Leading UK charity Women in Sport, today released ‘Beyond 30% – Workplace Culture in Sport’, which delves under the surface of the workplace in sport and reveals a serious gender discrimination problem in the sector.
The report presents new findings and conclusions about workplace culture in sports organisations in the UK, such as National Governing Bodies, leisure organisations, County Sport Partnerships, commercial sports clubs and agencies and sports charities. The report does not include athletes, volunteers or coaches.
A survey of 1152 women and men working in sport, plus 42 in-depth interviews, carried out between September 2017 and March 2018, revealed that some women working in sport feel less valued, actively experience gender discrimination, believe they are paid less for doing the same role as men, face more challenges to progress and feel unfairly judged.
By asking the questions; “Is workplace culture impeding women’s progression?” and “What can be done to ensure that sports organisations have a culture in which both women and men thrive?”, Women in Sport is unearthing truths about the experience of women who work in sport. The Charity’s ultimate aim is for the number of women leading and influencing within sport to grow and for the sport sector to reap the undoubtable benefits of a gender diverse workforce.
Read the full Beyond 30%: Workplace Culture in Sport report.
History, tradition and – in certain sports – a men-only starting point, have all contributed to creating a culture which can feel like a ‘man’s world.’
Ruth Holdaway, CEO of Women in Sport
Ruth Holdaway, CEO of Women in Sport, said: “Women in Sport is committed to ensuring sport develops, and benefits from, equality. Our mandate is to ask difficult questions and delve into the unknown to support women who work in sport as well as those who play it. By shining a light on gender discrimination in the sport workplace we are raising awareness of specific problems so that we can work together with the sector to create positive change.
“History, tradition and – in certain sports – a men-only starting point, have all contributed to creating a culture which can feel like a ‘man’s world.’ I recognise that the sport sector is committed to stamping out gender discrimination, but our report has highlighted that where negative behaviours exist deep within the workplace culture they often go unseen and therefore do not get addressed. By bringing transparency to the issue we can now work with sector leaders to change it.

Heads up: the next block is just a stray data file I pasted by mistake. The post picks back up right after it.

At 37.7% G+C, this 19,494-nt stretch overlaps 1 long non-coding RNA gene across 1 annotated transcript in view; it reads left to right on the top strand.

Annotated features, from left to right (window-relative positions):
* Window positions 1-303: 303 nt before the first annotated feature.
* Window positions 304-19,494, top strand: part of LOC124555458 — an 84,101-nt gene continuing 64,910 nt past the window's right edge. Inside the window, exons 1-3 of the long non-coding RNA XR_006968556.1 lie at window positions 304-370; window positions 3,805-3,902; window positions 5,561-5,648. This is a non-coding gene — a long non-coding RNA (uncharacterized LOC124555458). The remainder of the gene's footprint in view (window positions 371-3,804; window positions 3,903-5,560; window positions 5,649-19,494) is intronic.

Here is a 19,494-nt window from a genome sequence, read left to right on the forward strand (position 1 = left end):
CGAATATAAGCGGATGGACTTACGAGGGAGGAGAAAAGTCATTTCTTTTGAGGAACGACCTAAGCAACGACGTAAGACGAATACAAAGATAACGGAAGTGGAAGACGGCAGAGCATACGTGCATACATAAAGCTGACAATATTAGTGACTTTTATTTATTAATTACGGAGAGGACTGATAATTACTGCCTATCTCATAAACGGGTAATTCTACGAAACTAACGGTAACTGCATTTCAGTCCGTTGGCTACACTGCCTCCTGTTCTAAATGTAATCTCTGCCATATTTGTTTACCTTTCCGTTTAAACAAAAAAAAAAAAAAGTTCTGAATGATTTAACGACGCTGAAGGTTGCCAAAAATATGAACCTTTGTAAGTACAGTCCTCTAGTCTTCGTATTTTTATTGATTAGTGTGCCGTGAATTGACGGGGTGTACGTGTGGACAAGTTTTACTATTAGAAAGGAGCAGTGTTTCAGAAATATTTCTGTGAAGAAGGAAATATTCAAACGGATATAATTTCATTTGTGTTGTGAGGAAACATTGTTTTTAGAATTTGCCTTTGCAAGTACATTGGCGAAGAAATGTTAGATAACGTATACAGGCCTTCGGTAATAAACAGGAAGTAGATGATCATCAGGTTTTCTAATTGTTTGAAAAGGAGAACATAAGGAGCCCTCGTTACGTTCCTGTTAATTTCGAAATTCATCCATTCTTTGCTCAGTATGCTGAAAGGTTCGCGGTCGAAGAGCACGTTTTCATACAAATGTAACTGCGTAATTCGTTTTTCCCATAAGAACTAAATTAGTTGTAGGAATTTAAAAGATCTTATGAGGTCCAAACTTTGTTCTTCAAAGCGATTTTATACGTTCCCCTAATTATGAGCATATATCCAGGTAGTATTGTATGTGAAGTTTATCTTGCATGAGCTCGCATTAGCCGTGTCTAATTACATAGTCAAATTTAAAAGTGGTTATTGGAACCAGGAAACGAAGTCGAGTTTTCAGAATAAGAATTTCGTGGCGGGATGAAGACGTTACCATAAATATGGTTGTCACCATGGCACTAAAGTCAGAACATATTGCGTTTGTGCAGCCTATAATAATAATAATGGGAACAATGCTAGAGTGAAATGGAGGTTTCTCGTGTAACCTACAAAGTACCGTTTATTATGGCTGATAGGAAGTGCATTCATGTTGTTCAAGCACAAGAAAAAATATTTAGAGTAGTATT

“We led this research to provide the sport sector with in-depth understanding of the issues that affect women in the sport workplace. Now we want to work with sports organisations to build a more inclusive workplace culture, where both women and men can reach their full potential.”
Chris Grant, CEO of Sported, said: “Sport should be at the forefront of positive change, but as this invaluable research shows, we’re almost certainly lagging behind other sectors. At Sported, we’re proud to be working with Women in Sport to help our grassroots member clubs attack negative stereotypes and become more welcoming to women and girls.
“Ultimately, though, it’s about all of us involved in sport taking responsibility. As most people in formal leadership roles are men, we need to work extra hard to ensure that we have an accurate view of the barriers to women’s access and progression, and are taking effective action to remove them. If we’re not an active part of the solution, we’re probably part of the problem”
Over the past seven years, Women in Sport has monitored the number of women in Board and Senior leadership roles in the National Governing Bodies of England and Wales, via their annual Beyond 30% audit. However, in order to nurture a strong pipeline of future female leaders and bring about sustainable change, the culture in sports organisations needed to be examined. So, in 2017-18 Women in Sport has broadened its research to produce ‘Beyond 30% – Workplace Culture in Sport’.
Women in Sport is now looking for funding to continue this important work and find innovative solutions to break the cultural barriers that are holding women back.